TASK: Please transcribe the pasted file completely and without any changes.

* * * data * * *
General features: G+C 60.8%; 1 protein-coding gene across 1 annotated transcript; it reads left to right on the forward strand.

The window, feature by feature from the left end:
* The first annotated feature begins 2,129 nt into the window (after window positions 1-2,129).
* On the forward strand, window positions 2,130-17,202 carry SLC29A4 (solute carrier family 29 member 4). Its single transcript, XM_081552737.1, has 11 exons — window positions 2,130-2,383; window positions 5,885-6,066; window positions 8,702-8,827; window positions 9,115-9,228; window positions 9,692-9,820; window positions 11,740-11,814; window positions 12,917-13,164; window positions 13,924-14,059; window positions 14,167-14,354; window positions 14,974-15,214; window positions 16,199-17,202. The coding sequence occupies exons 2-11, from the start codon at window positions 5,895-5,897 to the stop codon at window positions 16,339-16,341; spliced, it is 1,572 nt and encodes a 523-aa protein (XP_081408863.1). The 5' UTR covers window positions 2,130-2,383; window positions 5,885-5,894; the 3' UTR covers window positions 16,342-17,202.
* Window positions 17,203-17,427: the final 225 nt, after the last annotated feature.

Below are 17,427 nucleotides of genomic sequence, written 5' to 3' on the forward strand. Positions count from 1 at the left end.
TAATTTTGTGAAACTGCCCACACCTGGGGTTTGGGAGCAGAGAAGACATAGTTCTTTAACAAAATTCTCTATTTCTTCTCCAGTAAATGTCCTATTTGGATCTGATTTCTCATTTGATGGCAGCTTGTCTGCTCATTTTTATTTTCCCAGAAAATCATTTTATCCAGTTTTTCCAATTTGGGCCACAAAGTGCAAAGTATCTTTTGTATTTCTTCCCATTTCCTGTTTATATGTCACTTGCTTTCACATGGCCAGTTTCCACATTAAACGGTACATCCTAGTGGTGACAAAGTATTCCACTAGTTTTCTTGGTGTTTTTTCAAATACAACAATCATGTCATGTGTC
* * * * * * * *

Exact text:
General features: G+C 60.8%; 1 protein-coding gene across 1 annotated transcript; it reads left to right on the forward strand.

The window, feature by feature from the left end:
* The first annotated feature begins 2,129 nt into the window (after window positions 1-2,129).
* On the forward strand, window positions 2,130-17,202 carry SLC29A4 (solute carrier family 29 member 4). Its single transcript, XM_081552737.1, has 11 exons — window positions 2,130-2,383; window positions 5,885-6,066; window positions 8,702-8,827; window positions 9,115-9,228; window positions 9,692-9,820; window positions 11,740-11,814; window positions 12,917-13,164; window positions 13,924-14,059; window positions 14,167-14,354; window positions 14,974-15,214; window positions 16,199-17,202. The coding sequence occupies exons 2-11, from the start codon at window positions 5,895-5,897 to the stop codon at window positions 16,339-16,341; spliced, it is 1,572 nt and encodes a 523-aa protein (XP_081408863.1). The 5' UTR covers window positions 2,130-2,383; window positions 5,885-5,894; the 3' UTR covers window positions 16,342-17,202.
* Window positions 17,203-17,427: the final 225 nt, after the last annotated feature.

Below are 17,427 nucleotides of genomic sequence, written 5' to 3' on the forward strand. Positions count from 1 at the left end.
TAATTTTGTGAAACTGCCCACACCTGGGGTTTGGGAGCAGAGAAGACATAGTTCTTTAACAAAATTCTCTATTTCTTCTCCAGTAAATGTCCTATTTGGATCTGATTTCTCATTTGATGGCAGCTTGTCTGCTCATTTTTATTTTCCCAGAAAATCATTTTATCCAGTTTTTCCAATTTGGGCCACAAAGTGCAAAGTATCTTTTGTATTTCTTCCCATTTCCTGTTTATATGTCACTTGCTTTCACATGGCCAGTTTCCACATTAAACGGTACATCCTAGTGGTGACAAAGTATTCCACTAGTTTTCTTGGTGTTTTTTCAAATACAACAATCATGTCATGTGTC